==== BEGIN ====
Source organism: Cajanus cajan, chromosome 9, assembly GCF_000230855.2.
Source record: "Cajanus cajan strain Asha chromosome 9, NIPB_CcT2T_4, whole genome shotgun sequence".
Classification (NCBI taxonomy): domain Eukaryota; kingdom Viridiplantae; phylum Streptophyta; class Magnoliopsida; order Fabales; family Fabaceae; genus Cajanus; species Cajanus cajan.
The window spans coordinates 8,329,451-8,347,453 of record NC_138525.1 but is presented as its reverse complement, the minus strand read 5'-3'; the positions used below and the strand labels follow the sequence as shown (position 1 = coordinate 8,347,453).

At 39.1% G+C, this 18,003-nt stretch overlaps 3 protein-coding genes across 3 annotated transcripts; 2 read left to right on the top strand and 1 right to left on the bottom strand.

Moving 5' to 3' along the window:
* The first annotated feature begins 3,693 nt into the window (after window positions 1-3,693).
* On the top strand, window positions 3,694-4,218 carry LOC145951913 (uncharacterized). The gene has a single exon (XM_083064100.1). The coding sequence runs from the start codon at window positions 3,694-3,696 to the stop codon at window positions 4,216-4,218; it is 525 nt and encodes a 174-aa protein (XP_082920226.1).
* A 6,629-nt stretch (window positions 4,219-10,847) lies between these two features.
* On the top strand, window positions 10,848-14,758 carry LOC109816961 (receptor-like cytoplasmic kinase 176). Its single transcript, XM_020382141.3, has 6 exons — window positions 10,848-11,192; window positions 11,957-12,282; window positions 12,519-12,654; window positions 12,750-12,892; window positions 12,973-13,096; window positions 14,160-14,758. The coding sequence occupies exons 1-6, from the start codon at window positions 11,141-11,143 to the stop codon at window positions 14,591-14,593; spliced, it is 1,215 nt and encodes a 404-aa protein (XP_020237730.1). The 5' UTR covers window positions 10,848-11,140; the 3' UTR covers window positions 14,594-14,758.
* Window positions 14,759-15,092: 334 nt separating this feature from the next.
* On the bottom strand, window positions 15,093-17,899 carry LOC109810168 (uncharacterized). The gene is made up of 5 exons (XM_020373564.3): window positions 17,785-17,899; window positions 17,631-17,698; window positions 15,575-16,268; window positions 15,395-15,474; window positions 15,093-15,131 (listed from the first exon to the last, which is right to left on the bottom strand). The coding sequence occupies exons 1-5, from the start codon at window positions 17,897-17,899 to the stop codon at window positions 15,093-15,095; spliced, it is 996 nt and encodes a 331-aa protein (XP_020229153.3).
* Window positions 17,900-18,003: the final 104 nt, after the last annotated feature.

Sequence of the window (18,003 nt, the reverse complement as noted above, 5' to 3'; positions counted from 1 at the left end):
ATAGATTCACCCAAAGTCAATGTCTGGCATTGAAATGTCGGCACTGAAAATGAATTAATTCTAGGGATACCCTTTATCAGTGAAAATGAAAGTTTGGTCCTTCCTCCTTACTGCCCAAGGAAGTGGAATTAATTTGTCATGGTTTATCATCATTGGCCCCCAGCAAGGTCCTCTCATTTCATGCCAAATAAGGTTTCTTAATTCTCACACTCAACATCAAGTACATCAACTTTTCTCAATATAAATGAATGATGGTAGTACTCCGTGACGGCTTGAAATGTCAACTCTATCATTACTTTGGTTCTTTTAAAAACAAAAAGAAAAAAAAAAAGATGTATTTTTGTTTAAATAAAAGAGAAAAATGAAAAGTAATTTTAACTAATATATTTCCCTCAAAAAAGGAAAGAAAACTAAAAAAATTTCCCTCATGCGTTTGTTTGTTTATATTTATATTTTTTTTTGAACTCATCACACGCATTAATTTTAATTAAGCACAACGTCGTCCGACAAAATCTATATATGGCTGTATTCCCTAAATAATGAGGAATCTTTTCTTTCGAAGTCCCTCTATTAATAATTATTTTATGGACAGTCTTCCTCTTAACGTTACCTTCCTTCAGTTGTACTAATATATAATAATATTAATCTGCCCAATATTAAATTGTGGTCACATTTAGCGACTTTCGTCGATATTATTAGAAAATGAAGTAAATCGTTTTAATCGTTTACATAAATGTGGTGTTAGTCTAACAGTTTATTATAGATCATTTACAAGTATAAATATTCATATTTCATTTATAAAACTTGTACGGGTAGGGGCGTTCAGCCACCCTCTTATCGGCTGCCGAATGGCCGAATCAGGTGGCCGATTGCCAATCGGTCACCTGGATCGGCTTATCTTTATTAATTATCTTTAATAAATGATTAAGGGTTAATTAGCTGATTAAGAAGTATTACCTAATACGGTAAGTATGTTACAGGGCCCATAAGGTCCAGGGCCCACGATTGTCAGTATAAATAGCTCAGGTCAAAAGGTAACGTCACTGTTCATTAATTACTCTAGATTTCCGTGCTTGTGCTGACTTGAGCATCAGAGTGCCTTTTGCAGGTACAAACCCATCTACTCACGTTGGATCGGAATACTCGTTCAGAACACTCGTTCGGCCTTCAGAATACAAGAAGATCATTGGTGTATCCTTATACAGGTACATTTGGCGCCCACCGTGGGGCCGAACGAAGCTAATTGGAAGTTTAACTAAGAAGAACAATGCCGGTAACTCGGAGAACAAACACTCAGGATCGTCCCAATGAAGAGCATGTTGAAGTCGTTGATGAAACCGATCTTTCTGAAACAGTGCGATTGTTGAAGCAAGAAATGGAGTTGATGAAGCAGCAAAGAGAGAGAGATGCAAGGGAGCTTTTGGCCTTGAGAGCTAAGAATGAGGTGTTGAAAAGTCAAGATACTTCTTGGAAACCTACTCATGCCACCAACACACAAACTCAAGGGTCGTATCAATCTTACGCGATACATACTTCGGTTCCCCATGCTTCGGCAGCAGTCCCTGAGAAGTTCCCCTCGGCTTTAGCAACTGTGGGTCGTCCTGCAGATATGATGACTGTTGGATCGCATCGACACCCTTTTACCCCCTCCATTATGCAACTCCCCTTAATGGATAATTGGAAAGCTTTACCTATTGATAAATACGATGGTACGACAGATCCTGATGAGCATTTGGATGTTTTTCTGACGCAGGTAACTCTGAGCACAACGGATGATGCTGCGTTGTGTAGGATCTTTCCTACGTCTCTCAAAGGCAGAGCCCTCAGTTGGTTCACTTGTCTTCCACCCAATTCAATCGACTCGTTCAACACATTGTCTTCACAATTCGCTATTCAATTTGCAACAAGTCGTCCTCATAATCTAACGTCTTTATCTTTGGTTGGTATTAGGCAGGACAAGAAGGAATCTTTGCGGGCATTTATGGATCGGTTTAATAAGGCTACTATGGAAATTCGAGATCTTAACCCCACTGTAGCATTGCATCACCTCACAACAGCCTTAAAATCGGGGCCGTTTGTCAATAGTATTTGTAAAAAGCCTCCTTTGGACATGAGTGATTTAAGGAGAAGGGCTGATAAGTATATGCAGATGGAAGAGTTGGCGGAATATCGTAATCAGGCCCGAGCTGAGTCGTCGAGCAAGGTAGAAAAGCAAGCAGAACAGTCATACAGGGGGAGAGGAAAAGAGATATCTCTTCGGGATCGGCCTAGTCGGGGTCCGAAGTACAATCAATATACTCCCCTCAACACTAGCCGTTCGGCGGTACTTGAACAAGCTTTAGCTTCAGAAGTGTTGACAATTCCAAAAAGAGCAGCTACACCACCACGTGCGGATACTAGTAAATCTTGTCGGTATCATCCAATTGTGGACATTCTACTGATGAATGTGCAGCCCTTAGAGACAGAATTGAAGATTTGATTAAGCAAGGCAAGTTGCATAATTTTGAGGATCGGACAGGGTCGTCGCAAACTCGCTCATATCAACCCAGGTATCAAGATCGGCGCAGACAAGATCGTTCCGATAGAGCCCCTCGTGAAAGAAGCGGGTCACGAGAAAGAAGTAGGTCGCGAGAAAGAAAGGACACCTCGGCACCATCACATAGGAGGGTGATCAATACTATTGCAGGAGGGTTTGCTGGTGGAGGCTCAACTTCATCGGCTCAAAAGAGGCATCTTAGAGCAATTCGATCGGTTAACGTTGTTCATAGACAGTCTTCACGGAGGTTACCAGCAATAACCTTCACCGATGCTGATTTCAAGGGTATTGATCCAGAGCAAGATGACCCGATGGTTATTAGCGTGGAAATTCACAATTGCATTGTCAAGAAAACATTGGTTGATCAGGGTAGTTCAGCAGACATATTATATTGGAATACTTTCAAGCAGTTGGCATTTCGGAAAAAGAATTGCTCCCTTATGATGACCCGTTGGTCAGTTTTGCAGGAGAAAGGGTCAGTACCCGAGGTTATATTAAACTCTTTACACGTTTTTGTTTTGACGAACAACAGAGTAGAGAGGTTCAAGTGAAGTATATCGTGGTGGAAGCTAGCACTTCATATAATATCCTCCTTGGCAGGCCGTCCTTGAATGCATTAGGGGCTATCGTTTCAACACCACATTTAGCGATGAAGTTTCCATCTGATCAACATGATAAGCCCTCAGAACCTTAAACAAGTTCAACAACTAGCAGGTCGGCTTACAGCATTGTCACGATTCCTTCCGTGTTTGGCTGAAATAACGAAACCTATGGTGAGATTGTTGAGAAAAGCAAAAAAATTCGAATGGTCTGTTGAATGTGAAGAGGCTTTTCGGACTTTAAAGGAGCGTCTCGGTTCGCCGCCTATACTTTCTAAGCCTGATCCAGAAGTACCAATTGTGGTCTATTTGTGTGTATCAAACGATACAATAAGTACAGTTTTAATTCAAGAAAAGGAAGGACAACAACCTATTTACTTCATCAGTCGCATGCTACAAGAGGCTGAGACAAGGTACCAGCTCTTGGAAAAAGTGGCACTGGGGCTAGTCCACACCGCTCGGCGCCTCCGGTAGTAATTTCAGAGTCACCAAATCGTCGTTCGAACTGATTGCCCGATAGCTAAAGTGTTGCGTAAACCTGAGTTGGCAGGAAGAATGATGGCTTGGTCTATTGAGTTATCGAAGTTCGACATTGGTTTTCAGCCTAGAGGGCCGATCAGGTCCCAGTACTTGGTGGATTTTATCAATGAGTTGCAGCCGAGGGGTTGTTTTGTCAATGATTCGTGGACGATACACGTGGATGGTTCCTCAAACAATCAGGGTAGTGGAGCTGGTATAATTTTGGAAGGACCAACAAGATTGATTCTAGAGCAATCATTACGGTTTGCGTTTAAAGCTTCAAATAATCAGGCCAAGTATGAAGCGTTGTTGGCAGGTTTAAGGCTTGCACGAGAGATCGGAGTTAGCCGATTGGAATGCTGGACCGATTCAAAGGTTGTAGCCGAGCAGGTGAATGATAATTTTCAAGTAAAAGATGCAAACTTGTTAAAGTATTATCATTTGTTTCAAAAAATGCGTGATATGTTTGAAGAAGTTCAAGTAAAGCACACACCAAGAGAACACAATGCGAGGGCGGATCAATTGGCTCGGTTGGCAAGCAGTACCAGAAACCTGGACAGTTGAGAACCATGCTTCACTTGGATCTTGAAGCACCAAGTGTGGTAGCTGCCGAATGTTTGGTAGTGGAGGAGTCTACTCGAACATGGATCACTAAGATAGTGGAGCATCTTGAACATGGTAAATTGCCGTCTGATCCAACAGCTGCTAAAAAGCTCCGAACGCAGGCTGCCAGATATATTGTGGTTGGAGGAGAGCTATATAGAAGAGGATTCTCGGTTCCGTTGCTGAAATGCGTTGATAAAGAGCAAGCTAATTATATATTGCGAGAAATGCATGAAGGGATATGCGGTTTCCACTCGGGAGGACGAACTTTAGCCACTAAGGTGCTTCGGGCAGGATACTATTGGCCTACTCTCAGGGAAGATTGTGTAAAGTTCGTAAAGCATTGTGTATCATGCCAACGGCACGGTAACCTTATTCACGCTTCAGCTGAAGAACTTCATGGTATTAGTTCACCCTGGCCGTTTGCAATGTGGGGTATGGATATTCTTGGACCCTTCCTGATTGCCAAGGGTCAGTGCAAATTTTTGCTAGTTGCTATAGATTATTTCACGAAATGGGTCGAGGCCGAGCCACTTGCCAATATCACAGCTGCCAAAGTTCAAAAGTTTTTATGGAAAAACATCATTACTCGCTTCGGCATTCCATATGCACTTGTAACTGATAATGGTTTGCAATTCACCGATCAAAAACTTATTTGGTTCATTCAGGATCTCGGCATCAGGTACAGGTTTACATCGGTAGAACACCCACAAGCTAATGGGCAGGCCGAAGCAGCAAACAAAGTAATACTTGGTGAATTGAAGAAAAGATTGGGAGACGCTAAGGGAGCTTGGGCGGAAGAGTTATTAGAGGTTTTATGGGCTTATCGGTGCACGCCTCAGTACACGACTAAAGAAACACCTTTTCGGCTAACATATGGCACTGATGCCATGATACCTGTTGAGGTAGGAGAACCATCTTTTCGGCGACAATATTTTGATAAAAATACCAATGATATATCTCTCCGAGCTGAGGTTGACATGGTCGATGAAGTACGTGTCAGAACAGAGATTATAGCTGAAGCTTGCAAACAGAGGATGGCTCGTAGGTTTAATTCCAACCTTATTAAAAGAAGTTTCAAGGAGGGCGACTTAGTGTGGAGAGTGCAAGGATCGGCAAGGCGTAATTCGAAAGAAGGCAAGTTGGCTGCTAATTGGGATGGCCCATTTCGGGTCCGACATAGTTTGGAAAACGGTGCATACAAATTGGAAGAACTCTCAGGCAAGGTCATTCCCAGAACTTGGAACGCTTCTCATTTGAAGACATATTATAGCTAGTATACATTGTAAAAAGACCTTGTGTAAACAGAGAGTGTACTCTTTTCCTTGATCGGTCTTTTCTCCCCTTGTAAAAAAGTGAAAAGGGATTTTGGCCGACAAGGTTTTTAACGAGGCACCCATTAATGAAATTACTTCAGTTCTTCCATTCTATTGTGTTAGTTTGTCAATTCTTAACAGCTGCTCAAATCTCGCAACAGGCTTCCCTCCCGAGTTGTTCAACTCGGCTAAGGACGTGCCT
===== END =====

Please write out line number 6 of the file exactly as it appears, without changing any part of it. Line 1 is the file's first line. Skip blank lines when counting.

Moving 5' to 3' along the window: